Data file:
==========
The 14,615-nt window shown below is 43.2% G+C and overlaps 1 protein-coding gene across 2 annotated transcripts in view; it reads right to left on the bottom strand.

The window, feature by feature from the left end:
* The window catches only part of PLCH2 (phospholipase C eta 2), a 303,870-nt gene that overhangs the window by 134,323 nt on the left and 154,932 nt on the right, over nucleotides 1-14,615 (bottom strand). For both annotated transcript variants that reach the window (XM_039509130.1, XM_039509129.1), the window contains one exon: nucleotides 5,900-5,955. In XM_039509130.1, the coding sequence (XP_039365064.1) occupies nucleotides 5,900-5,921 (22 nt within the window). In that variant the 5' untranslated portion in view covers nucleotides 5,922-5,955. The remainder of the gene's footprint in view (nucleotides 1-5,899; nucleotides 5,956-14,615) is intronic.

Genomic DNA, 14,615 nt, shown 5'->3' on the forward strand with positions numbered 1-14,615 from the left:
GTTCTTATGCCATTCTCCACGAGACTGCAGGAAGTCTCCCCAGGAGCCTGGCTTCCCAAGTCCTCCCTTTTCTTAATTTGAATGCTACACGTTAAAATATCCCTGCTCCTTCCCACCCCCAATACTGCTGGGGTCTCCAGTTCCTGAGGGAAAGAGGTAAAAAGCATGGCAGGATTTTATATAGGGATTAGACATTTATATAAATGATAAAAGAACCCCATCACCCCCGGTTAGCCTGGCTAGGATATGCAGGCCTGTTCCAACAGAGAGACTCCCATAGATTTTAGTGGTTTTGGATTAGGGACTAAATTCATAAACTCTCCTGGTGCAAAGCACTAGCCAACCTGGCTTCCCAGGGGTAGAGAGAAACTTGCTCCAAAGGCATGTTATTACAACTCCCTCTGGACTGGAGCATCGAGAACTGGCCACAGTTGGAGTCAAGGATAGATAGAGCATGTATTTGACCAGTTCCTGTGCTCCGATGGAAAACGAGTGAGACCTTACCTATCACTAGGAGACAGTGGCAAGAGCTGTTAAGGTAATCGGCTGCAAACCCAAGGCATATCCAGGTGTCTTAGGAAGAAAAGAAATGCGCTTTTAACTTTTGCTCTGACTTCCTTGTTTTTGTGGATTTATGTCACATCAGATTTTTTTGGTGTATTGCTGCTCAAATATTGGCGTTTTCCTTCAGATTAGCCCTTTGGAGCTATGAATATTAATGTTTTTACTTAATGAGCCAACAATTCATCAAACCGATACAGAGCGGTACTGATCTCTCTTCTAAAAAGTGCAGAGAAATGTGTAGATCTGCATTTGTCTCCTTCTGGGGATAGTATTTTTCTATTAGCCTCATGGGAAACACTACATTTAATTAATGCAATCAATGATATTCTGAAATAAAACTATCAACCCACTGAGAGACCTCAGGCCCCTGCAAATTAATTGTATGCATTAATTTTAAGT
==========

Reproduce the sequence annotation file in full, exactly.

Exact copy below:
The 14,615-nt window shown below is 43.2% G+C and overlaps 1 protein-coding gene across 2 annotated transcripts in view; it reads right to left on the bottom strand.

The window, feature by feature from the left end:
* The window catches only part of PLCH2 (phospholipase C eta 2), a 303,870-nt gene that overhangs the window by 134,323 nt on the left and 154,932 nt on the right, over nucleotides 1-14,615 (bottom strand). For both annotated transcript variants that reach the window (XM_039509130.1, XM_039509129.1), the window contains one exon: nucleotides 5,900-5,955. In XM_039509130.1, the coding sequence (XP_039365064.1) occupies nucleotides 5,900-5,921 (22 nt within the window). In that variant the 5' untranslated portion in view covers nucleotides 5,922-5,955. The remainder of the gene's footprint in view (nucleotides 1-5,899; nucleotides 5,956-14,615) is intronic.

Genomic DNA, 14,615 nt, shown 5'->3' on the forward strand with positions numbered 1-14,615 from the left:
GTTCTTATGCCATTCTCCACGAGACTGCAGGAAGTCTCCCCAGGAGCCTGGCTTCCCAAGTCCTCCCTTTTCTTAATTTGAATGCTACACGTTAAAATATCCCTGCTCCTTCCCACCCCCAATACTGCTGGGGTCTCCAGTTCCTGAGGGAAAGAGGTAAAAAGCATGGCAGGATTTTATATAGGGATTAGACATTTATATAAATGATAAAAGAACCCCATCACCCCCGGTTAGCCTGGCTAGGATATGCAGGCCTGTTCCAACAGAGAGACTCCCATAGATTTTAGTGGTTTTGGATTAGGGACTAAATTCATAAACTCTCCTGGTGCAAAGCACTAGCCAACCTGGCTTCCCAGGGGTAGAGAGAAACTTGCTCCAAAGGCATGTTATTACAACTCCCTCTGGACTGGAGCATCGAGAACTGGCCACAGTTGGAGTCAAGGATAGATAGAGCATGTATTTGACCAGTTCCTGTGCTCCGATGGAAAACGAGTGAGACCTTACCTATCACTAGGAGACAGTGGCAAGAGCTGTTAAGGTAATCGGCTGCAAACCCAAGGCATATCCAGGTGTCTTAGGAAGAAAAGAAATGCGCTTTTAACTTTTGCTCTGACTTCCTTGTTTTTGTGGATTTATGTCACATCAGATTTTTTTGGTGTATTGCTGCTCAAATATTGGCGTTTTCCTTCAGATTAGCCCTTTGGAGCTATGAATATTAATGTTTTTACTTAATGAGCCAACAATTCATCAAACCGATACAGAGCGGTACTGATCTCTCTTCTAAAAAGTGCAGAGAAATGTGTAGATCTGCATTTGTCTCCTTCTGGGGATAGTATTTTTCTATTAGCCTCATGGGAAACACTACATTTAATTAATGCAATCAATGATATTCTGAAATAAAACTATCAACCCACTGAGAGACCTCAGGCCCCTGCAAATTAATTGTATGCATTAATTTTAAGT